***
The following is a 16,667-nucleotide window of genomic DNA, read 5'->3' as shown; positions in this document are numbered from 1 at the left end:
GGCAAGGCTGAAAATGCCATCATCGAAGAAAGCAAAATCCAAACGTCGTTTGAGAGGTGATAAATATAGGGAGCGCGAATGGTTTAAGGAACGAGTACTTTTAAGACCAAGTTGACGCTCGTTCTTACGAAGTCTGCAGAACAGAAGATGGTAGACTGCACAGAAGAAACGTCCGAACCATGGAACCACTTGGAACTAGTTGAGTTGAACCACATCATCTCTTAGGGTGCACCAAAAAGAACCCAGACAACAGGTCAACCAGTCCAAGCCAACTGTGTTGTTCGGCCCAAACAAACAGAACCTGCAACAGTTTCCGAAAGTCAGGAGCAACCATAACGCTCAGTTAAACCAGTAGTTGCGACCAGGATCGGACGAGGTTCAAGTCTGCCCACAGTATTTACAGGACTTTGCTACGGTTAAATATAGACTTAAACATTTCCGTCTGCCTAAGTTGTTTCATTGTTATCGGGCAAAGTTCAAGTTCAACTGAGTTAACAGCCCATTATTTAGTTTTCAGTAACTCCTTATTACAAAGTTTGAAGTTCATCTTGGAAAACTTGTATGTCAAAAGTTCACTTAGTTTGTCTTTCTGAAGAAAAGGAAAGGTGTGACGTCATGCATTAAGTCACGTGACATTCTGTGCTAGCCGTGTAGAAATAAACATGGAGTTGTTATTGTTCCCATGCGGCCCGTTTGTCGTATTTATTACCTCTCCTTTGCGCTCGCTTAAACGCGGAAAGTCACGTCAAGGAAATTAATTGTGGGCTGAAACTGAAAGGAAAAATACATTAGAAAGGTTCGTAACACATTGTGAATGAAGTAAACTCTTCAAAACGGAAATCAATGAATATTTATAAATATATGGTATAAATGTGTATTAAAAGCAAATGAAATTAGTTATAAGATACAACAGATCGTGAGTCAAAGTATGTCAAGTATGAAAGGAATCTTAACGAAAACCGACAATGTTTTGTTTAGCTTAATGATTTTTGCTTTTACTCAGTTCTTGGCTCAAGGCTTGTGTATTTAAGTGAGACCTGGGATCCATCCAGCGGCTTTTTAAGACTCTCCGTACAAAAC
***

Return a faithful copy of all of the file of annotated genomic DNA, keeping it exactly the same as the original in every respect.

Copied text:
The following is a 16,667-nucleotide window of genomic DNA, read 5'->3' as shown; positions in this document are numbered from 1 at the left end:
GGCAAGGCTGAAAATGCCATCATCGAAGAAAGCAAAATCCAAACGTCGTTTGAGAGGTGATAAATATAGGGAGCGCGAATGGTTTAAGGAACGAGTACTTTTAAGACCAAGTTGACGCTCGTTCTTACGAAGTCTGCAGAACAGAAGATGGTAGACTGCACAGAAGAAACGTCCGAACCATGGAACCACTTGGAACTAGTTGAGTTGAACCACATCATCTCTTAGGGTGCACCAAAAAGAACCCAGACAACAGGTCAACCAGTCCAAGCCAACTGTGTTGTTCGGCCCAAACAAACAGAACCTGCAACAGTTTCCGAAAGTCAGGAGCAACCATAACGCTCAGTTAAACCAGTAGTTGCGACCAGGATCGGACGAGGTTCAAGTCTGCCCACAGTATTTACAGGACTTTGCTACGGTTAAATATAGACTTAAACATTTCCGTCTGCCTAAGTTGTTTCATTGTTATCGGGCAAAGTTCAAGTTCAACTGAGTTAACAGCCCATTATTTAGTTTTCAGTAACTCCTTATTACAAAGTTTGAAGTTCATCTTGGAAAACTTGTATGTCAAAAGTTCACTTAGTTTGTCTTTCTGAAGAAAAGGAAAGGTGTGACGTCATGCATTAAGTCACGTGACATTCTGTGCTAGCCGTGTAGAAATAAACATGGAGTTGTTATTGTTCCCATGCGGCCCGTTTGTCGTATTTATTACCTCTCCTTTGCGCTCGCTTAAACGCGGAAAGTCACGTCAAGGAAATTAATTGTGGGCTGAAACTGAAAGGAAAAATACATTAGAAAGGTTCGTAACACATTGTGAATGAAGTAAACTCTTCAAAACGGAAATCAATGAATATTTATAAATATATGGTATAAATGTGTATTAAAAGCAAATGAAATTAGTTATAAGATACAACAGATCGTGAGTCAAAGTATGTCAAGTATGAAAGGAATCTTAACGAAAACCGACAATGTTTTGTTTAGCTTAATGATTTTTGCTTTTACTCAGTTCTTGGCTCAAGGCTTGTGTATTTAAGTGAGACCTGGGATCCATCCAGCGGCTTTTTAAGACTCTCCGTACAAAAC